Star gazing: 8U all-stars set for tourney|Team playing for a Southeast Regional title

Published 4:55 am Friday, July 16, 2010

By By BRIAN HAINES, Sports Writer
The sweat could be seen dripping off the faces of everyone working inside the dimly lit, barn-like structure known as The Cage.
Though it was only 7 p.m., once inside the building the scarce lighting allowed for time to escape, giving the feeling that the next meal could either be breakfast or dinner. However, the athletes working inside the batting facility weren’t focused on time, and would probably be happy with pancakes or pizza after practice either way.
The main concern on Wednesday for the Washington 8U all-stars was fine-tuning their swings and honing the craft of slap-hitting; so far this summer both approaches have looked pretty good.
The Washington 8U all-stars garnered a District 6 championship before the gritty group took third place at this year’s Babe Ruth ENC State Softball tournament held in Kinston.
That performance allowed the team to make history, and when they travel to Altamonte Springs, Fla., on July 20, they will be the first-ever Washington 8U squad to advance to the Babe Ruth Southeast Regional tournament.
The tournament is double-elimination style and will consistent of three five-team pools. The first round will eliminate nine of the 15 teams, putting last remaining squads into the Knockout Round, which will produce the Southeast Regional champion.
“They are absolutely excited,” said 8U first-year coach Harry Main, who along with assistant coaches Dallis Tucker and Anthony “Dunker” Keech have helped guide this team on its historic march.
“There are probably a few girls that don’t even realize that this is the first 8-and-under team that is advancing to a Southeast Regional. I didn’t realize it till it was pointed out to me. But we just want to go out and play hard and represent the city of Washington. That was our goal, to play hard, win games and represent the city.”
So far the team has done a fine job of meeting its goals. Main said what makes this team so special is its balanced roster.
“We have a great mixture of kids on this team,” Main said. “We have some kids that can absolutely pound the ball. We know when they step up to the plate it’s going to be a base hit. We also have some kids out there in the field that you know when it’s hit to them it’s going to be an out. They’re going to catch and throw somebody out. We have a wide range of talent, and all of these players have improved.”
What makes this group so special is that they are excelling at such a young age. Greg Dority, the president of the Washington Girls Softball League, said that historically Washington usually doesn’t start competing with larger programs until the players get into the later age brackets because of its small-ball style of play.
“This is the strongest 8U team Washington has ever fielded. We are blending speed, defense and aggressive base running and we have reached the point now where we can compete with anyone in the country,” Dority said. “We are really aggressive on the bases; it’s a speed game. We do a lot of bunting. As we get into the older groups we do a lot of slap-hitting. Washington is considered the leader in slap-hitting in the entire state. It’s a commitment we’ve made to realize that to battle the larger programs we have to win with pitching, defense and small-ball and I think in years to come you are going to see Washington win with a lot of small-ball.”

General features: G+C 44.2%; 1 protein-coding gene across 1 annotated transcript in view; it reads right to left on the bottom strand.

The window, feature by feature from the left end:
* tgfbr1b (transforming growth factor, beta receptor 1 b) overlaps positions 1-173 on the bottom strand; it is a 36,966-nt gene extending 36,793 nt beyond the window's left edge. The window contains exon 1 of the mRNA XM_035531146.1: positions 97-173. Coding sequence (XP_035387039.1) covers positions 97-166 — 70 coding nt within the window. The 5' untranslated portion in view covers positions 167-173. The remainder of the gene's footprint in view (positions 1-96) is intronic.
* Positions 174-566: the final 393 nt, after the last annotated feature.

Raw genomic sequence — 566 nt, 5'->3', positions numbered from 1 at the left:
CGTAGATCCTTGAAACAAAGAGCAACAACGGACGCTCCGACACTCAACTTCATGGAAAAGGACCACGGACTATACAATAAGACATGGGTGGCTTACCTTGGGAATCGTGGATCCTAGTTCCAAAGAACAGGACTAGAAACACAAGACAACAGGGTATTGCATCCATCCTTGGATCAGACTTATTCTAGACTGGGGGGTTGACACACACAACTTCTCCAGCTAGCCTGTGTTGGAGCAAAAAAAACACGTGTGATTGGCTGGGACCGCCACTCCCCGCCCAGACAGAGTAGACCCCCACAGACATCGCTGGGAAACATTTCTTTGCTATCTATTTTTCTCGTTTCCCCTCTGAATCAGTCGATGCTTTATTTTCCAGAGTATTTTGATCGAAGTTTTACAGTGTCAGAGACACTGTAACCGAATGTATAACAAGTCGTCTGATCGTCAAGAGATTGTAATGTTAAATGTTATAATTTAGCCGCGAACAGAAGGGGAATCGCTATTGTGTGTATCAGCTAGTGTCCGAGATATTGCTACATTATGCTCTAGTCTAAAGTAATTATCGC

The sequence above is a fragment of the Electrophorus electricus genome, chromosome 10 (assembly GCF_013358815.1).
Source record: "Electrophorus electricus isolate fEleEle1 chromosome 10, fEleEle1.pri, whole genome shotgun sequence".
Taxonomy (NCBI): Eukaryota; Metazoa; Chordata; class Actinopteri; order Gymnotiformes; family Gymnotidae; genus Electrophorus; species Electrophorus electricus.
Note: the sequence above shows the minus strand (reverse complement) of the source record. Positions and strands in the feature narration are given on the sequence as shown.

Pitching is the great equalizer in softball. One good pitcher can neutralize a whole lineup. However, in the 8U division, there is not a live pitcher, batters hit off of a catapult-style pitching machine that throws 33 MPH from a distance of 35 feet. That means that to win in 8U, it’s is straight up hitters-versus-hitters and fielders-versus-fielders.
It’s that style matchup that Washington has traditionally had trouble winning, however, that is quickly changing.
“After the 2009 12U team defeated Pitt County twice on the last day to win the Southeastern Regional, it’s now generally considered that Washington is the Beasts of the East,” Dority said. “We are considered the strongest program in Eastern North Carolina, and to be one of the strongest programs, in the strongest league, in what is the strongest district, the Southeast Regional, tells us that softball in Washington is on the rise.”
Helping lead that rise are a couple of standout 8U all-star hitters.
“Emerson Davis, Treasure Biggs and Abbigail Tucker, Hannah Evans, offensively they pound the ball,” Maine said.
One would think coaching a team in such high-stakes tournaments would be filled with tough decisions, but Maine said the hardest part of his day happens before the games even start. His biggest challenge is trying to fill out a 10-player defensive lineup and an 11-player batting order out of a 12-girl roster loaded with talent.
“Unfortunately, two players aren’t going to start the game (defensively). That is one of the hardest things that I have dealt with,” Maine said. “We did have a couple of games where two girls did not make it in to play. It’s just the toughest by far. I can take all the practices, I can take the losses, but when it comes to it, I try to put what’s best for the team first. … That is absolutely the most difficult decision is not having a child get in the game.”
Outside the lines, the most difficult task is trying to raise funds for all 12 of the girls to be able to fly, eat and lodge in Florida for five days, that’s why the team is doing all sorts of fundraising functions.
On Saturday, the 8U all-stars will be holding both a car wash at Franks Pizza from 10 a.m. on, while holding a yard sale at Linda’s Flowers starting at 7 a.m. Any business or individual who would like to contribute can contact Main via e-mail at